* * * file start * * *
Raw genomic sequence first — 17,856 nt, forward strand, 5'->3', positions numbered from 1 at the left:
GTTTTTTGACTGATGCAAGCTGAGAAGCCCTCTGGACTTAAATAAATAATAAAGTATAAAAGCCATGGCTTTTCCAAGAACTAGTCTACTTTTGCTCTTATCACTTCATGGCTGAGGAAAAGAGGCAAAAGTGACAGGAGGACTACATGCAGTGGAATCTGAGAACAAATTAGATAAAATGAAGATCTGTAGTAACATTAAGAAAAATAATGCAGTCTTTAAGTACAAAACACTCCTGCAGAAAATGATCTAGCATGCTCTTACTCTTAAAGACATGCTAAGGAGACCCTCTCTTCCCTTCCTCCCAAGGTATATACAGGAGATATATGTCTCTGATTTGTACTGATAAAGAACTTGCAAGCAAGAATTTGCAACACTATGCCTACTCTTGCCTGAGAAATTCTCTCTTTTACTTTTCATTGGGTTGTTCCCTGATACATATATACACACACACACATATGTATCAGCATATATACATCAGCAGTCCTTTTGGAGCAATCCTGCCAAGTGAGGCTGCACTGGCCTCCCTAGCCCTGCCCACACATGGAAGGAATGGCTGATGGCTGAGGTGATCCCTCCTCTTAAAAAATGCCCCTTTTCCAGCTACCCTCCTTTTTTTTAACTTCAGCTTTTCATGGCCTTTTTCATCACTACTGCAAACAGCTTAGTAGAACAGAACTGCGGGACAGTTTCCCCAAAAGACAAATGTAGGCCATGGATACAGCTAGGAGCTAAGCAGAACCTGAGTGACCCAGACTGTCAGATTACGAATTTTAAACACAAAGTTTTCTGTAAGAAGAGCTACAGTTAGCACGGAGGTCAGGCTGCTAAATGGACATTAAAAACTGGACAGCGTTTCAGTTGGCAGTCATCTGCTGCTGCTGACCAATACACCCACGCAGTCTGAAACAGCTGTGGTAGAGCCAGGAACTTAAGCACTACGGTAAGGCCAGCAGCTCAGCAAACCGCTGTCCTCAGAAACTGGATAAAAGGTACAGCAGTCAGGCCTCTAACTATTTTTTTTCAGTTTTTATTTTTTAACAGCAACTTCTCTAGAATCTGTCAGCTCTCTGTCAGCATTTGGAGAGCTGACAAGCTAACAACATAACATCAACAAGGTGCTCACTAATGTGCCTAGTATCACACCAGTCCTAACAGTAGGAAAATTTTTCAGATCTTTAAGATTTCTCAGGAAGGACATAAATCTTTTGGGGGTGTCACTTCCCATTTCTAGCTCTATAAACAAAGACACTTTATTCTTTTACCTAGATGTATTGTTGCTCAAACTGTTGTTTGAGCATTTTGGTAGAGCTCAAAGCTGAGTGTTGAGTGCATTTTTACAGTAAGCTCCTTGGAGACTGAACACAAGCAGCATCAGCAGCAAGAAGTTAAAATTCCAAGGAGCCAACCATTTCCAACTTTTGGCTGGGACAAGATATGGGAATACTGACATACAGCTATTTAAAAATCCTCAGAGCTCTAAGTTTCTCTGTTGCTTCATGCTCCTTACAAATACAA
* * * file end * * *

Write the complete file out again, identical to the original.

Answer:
Raw genomic sequence first — 17,856 nt, forward strand, 5'->3', positions numbered from 1 at the left:
GTTTTTTGACTGATGCAAGCTGAGAAGCCCTCTGGACTTAAATAAATAATAAAGTATAAAAGCCATGGCTTTTCCAAGAACTAGTCTACTTTTGCTCTTATCACTTCATGGCTGAGGAAAAGAGGCAAAAGTGACAGGAGGACTACATGCAGTGGAATCTGAGAACAAATTAGATAAAATGAAGATCTGTAGTAACATTAAGAAAAATAATGCAGTCTTTAAGTACAAAACACTCCTGCAGAAAATGATCTAGCATGCTCTTACTCTTAAAGACATGCTAAGGAGACCCTCTCTTCCCTTCCTCCCAAGGTATATACAGGAGATATATGTCTCTGATTTGTACTGATAAAGAACTTGCAAGCAAGAATTTGCAACACTATGCCTACTCTTGCCTGAGAAATTCTCTCTTTTACTTTTCATTGGGTTGTTCCCTGATACATATATACACACACACACATATGTATCAGCATATATACATCAGCAGTCCTTTTGGAGCAATCCTGCCAAGTGAGGCTGCACTGGCCTCCCTAGCCCTGCCCACACATGGAAGGAATGGCTGATGGCTGAGGTGATCCCTCCTCTTAAAAAATGCCCCTTTTCCAGCTACCCTCCTTTTTTTTAACTTCAGCTTTTCATGGCCTTTTTCATCACTACTGCAAACAGCTTAGTAGAACAGAACTGCGGGACAGTTTCCCCAAAAGACAAATGTAGGCCATGGATACAGCTAGGAGCTAAGCAGAACCTGAGTGACCCAGACTGTCAGATTACGAATTTTAAACACAAAGTTTTCTGTAAGAAGAGCTACAGTTAGCACGGAGGTCAGGCTGCTAAATGGACATTAAAAACTGGACAGCGTTTCAGTTGGCAGTCATCTGCTGCTGCTGACCAATACACCCACGCAGTCTGAAACAGCTGTGGTAGAGCCAGGAACTTAAGCACTACGGTAAGGCCAGCAGCTCAGCAAACCGCTGTCCTCAGAAACTGGATAAAAGGTACAGCAGTCAGGCCTCTAACTATTTTTTTTCAGTTTTTATTTTTTAACAGCAACTTCTCTAGAATCTGTCAGCTCTCTGTCAGCATTTGGAGAGCTGACAAGCTAACAACATAACATCAACAAGGTGCTCACTAATGTGCCTAGTATCACACCAGTCCTAACAGTAGGAAAATTTTTCAGATCTTTAAGATTTCTCAGGAAGGACATAAATCTTTTGGGGGTGTCACTTCCCATTTCTAGCTCTATAAACAAAGACACTTTATTCTTTTACCTAGATGTATTGTTGCTCAAACTGTTGTTTGAGCATTTTGGTAGAGCTCAAAGCTGAGTGTTGAGTGCATTTTTACAGTAAGCTCCTTGGAGACTGAACACAAGCAGCATCAGCAGCAAGAAGTTAAAATTCCAAGGAGCCAACCATTTCCAACTTTTGGCTGGGACAAGATATGGGAATACTGACATACAGCTATTTAAAAATCCTCAGAGCTCTAAGTTTCTCTGTTGCTTCATGCTCCTTACAAATACAA